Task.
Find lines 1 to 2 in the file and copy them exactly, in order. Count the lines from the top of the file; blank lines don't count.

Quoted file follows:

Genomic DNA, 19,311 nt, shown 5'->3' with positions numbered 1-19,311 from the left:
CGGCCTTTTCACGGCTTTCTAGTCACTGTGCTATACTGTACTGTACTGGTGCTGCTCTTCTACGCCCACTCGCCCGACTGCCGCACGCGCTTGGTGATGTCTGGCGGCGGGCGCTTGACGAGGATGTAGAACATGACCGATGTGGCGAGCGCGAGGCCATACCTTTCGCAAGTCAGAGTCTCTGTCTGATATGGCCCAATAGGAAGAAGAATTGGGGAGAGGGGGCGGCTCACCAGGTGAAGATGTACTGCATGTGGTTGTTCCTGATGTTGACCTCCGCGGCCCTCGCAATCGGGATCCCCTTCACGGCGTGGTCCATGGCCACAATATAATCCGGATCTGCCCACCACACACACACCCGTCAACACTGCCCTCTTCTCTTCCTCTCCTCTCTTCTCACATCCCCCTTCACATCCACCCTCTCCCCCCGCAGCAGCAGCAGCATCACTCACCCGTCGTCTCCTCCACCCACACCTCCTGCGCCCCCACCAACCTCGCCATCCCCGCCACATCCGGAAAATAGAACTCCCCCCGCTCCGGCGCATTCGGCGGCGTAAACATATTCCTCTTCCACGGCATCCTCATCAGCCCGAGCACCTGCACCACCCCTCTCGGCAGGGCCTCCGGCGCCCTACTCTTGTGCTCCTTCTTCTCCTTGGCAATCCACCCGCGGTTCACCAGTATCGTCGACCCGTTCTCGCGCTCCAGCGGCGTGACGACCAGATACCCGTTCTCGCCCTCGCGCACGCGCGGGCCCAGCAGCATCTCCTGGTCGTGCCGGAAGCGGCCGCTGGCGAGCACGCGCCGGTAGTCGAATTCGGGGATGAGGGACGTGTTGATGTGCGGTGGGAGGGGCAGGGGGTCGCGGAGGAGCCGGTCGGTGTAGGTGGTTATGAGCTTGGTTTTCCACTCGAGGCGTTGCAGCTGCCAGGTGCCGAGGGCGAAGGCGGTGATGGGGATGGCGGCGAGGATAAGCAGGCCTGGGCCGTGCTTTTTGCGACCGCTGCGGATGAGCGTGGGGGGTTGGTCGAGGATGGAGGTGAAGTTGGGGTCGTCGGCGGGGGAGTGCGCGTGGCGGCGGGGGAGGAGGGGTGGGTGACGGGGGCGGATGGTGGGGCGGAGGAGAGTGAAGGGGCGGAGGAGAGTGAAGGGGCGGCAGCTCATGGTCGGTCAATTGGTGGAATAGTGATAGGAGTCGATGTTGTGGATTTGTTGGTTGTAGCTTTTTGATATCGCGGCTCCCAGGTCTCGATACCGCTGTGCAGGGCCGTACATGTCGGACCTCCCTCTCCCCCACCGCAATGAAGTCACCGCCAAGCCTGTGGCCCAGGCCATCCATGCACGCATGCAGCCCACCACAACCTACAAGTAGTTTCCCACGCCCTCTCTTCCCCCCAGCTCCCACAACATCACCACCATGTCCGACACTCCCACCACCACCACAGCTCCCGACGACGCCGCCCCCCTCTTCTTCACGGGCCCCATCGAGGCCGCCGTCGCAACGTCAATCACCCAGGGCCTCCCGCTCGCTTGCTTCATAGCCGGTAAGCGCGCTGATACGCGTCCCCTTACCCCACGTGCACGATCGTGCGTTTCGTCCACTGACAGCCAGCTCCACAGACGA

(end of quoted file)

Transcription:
Genomic DNA, 19,311 nt, shown 5'->3' with positions numbered 1-19,311 from the left:
CGGCCTTTTCACGGCTTTCTAGTCACTGTGCTATACTGTACTGTACTGGTGCTGCTCTTCTACGCCCACTCGCCCGACTGCCGCACGCGCTTGGTGATGTCTGGCGGCGGGCGCTTGACGAGGATGTAGAACATGACCGATGTGGCGAGCGCGAGGCCATACCTTTCGCAAGTCAGAGTCTCTGTCTGATATGGCCCAATAGGAAGAAGAATTGGGGAGAGGGGGCGGCTCACCAGGTGAAGATGTACTGCATGTGGTTGTTCCTGATGTTGACCTCCGCGGCCCTCGCAATCGGGATCCCCTTCACGGCGTGGTCCATGGCCACAATATAATCCGGATCTGCCCACCACACACACACCCGTCAACACTGCCCTCTTCTCTTCCTCTCCTCTCTTCTCACATCCCCCTTCACATCCACCCTCTCCCCCCGCAGCAGCAGCAGCATCACTCACCCGTCGTCTCCTCCACCCACACCTCCTGCGCCCCCACCAACCTCGCCATCCCCGCCACATCCGGAAAATAGAACTCCCCCCGCTCCGGCGCATTCGGCGGCGTAAACATATTCCTCTTCCACGGCATCCTCATCAGCCCGAGCACCTGCACCACCCCTCTCGGCAGGGCCTCCGGCGCCCTACTCTTGTGCTCCTTCTTCTCCTTGGCAATCCACCCGCGGTTCACCAGTATCGTCGACCCGTTCTCGCGCTCCAGCGGCGTGACGACCAGATACCCGTTCTCGCCCTCGCGCACGCGCGGGCCCAGCAGCATCTCCTGGTCGTGCCGGAAGCGGCCGCTGGCGAGCACGCGCCGGTAGTCGAATTCGGGGATGAGGGACGTGTTGATGTGCGGTGGGAGGGGCAGGGGGTCGCGGAGGAGCCGGTCGGTGTAGGTGGTTATGAGCTTGGTTTTCCACTCGAGGCGTTGCAGCTGCCAGGTGCCGAGGGCGAAGGCGGTGATGGGGATGGCGGCGAGGATAAGCAGGCCTGGGCCGTGCTTTTTGCGACCGCTGCGGATGAGCGTGGGGGGTTGGTCGAGGATGGAGGTGAAGTTGGGGTCGTCGGCGGGGGAGTGCGCGTGGCGGCGGGGGAGGAGGGGTGGGTGACGGGGGCGGATGGTGGGGCGGAGGAGAGTGAAGGGGCGGAGGAGAGTGAAGGGGCGGCAGCTCATGGTCGGTCAATTGGTGGAATAGTGATAGGAGTCGATGTTGTGGATTTGTTGGTTGTAGCTTTTTGATATCGCGGCTCCCAGGTCTCGATACCGCTGTGCAGGGCCGTACATGTCGGACCTCCCTCTCCCCCACCGCAATGAAGTCACCGCCAAGCCTGTGGCCCAGGCCATCCATGCACGCATGCAGCCCACCACAACCTACAAGTAGTTTCCCACGCCCTCTCTTCCCCCCAGCTCCCACAACATCACCACCATGTCCGACACTCCCACCACCACCACAGCTCCCGACGACGCCGCCCCCCTCTTCTTCACGGGCCCCATCGAGGCCGCCGTCGCAACGTCAATCACCCAGGGCCTCCCGCTCGCTTGCTTCATAGCCGGTAAGCGCGCTGATACGCGTCCCCTTACCCCACGTGCACGATCGTGCGTTTCGTCCACTGACAGCCAGCTCCACAGACGA